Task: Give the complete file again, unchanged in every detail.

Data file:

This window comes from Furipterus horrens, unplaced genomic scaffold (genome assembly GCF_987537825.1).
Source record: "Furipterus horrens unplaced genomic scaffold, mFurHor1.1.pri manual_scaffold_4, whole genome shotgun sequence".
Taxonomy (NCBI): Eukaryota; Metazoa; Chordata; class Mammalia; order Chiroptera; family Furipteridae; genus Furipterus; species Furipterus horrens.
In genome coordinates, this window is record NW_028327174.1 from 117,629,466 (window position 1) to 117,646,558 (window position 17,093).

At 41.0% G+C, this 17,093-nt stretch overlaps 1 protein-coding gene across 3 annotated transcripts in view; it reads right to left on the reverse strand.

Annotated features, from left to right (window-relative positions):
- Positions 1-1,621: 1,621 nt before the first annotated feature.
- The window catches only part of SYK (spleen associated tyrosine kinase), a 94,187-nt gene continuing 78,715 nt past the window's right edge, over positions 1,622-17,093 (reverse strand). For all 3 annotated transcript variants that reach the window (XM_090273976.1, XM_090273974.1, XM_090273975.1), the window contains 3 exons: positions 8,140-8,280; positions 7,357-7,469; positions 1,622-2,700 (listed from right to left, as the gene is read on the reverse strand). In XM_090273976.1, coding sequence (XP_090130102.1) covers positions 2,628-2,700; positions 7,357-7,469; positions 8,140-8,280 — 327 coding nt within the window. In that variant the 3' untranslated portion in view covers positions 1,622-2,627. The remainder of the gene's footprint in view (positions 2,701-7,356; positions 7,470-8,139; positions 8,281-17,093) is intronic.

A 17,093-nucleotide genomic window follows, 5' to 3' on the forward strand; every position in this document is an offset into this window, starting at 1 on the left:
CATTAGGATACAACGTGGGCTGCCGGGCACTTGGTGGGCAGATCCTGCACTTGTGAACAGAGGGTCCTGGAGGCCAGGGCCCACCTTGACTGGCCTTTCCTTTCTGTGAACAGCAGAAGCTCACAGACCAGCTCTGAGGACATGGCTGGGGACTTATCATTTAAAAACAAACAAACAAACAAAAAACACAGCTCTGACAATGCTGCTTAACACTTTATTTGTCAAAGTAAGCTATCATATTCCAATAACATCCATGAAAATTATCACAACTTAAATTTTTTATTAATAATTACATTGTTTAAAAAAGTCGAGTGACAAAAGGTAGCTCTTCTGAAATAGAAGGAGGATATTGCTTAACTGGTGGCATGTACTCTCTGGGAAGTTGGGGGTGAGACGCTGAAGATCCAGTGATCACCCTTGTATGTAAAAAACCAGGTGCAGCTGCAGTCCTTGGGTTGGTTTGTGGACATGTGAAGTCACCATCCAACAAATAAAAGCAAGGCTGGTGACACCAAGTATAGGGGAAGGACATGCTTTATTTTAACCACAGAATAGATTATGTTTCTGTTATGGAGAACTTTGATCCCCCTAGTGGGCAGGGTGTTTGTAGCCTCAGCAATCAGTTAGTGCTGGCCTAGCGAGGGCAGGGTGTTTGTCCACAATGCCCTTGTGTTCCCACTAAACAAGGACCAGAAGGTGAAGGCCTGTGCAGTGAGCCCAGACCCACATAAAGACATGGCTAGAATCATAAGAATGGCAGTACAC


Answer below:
This window comes from Furipterus horrens, unplaced genomic scaffold (genome assembly GCF_987537825.1).
Source record: "Furipterus horrens unplaced genomic scaffold, mFurHor1.1.pri manual_scaffold_4, whole genome shotgun sequence".
Taxonomy (NCBI): Eukaryota; Metazoa; Chordata; class Mammalia; order Chiroptera; family Furipteridae; genus Furipterus; species Furipterus horrens.
In genome coordinates, this window is record NW_028327174.1 from 117,629,466 (window position 1) to 117,646,558 (window position 17,093).

At 41.0% G+C, this 17,093-nt stretch overlaps 1 protein-coding gene across 3 annotated transcripts in view; it reads right to left on the reverse strand.

Annotated features, from left to right (window-relative positions):
- Positions 1-1,621: 1,621 nt before the first annotated feature.
- The window catches only part of SYK (spleen associated tyrosine kinase), a 94,187-nt gene continuing 78,715 nt past the window's right edge, over positions 1,622-17,093 (reverse strand). For all 3 annotated transcript variants that reach the window (XM_090273976.1, XM_090273974.1, XM_090273975.1), the window contains 3 exons: positions 8,140-8,280; positions 7,357-7,469; positions 1,622-2,700 (listed from right to left, as the gene is read on the reverse strand). In XM_090273976.1, coding sequence (XP_090130102.1) covers positions 2,628-2,700; positions 7,357-7,469; positions 8,140-8,280 — 327 coding nt within the window. In that variant the 3' untranslated portion in view covers positions 1,622-2,627. The remainder of the gene's footprint in view (positions 2,701-7,356; positions 7,470-8,139; positions 8,281-17,093) is intronic.

A 17,093-nucleotide genomic window follows, 5' to 3' on the forward strand; every position in this document is an offset into this window, starting at 1 on the left:
CATTAGGATACAACGTGGGCTGCCGGGCACTTGGTGGGCAGATCCTGCACTTGTGAACAGAGGGTCCTGGAGGCCAGGGCCCACCTTGACTGGCCTTTCCTTTCTGTGAACAGCAGAAGCTCACAGACCAGCTCTGAGGACATGGCTGGGGACTTATCATTTAAAAACAAACAAACAAACAAAAAACACAGCTCTGACAATGCTGCTTAACACTTTATTTGTCAAAGTAAGCTATCATATTCCAATAACATCCATGAAAATTATCACAACTTAAATTTTTTATTAATAATTACATTGTTTAAAAAAGTCGAGTGACAAAAGGTAGCTCTTCTGAAATAGAAGGAGGATATTGCTTAACTGGTGGCATGTACTCTCTGGGAAGTTGGGGGTGAGACGCTGAAGATCCAGTGATCACCCTTGTATGTAAAAAACCAGGTGCAGCTGCAGTCCTTGGGTTGGTTTGTGGACATGTGAAGTCACCATCCAACAAATAAAAGCAAGGCTGGTGACACCAAGTATAGGGGAAGGACATGCTTTATTTTAACCACAGAATAGATTATGTTTCTGTTATGGAGAACTTTGATCCCCCTAGTGGGCAGGGTGTTTGTAGCCTCAGCAATCAGTTAGTGCTGGCCTAGCGAGGGCAGGGTGTTTGTCCACAATGCCCTTGTGTTCCCACTAAACAAGGACCAGAAGGTGAAGGCCTGTGCAGTGAGCCCAGACCCACATAAAGACATGGCTAGAATCATAAGAATGGCAGTACAC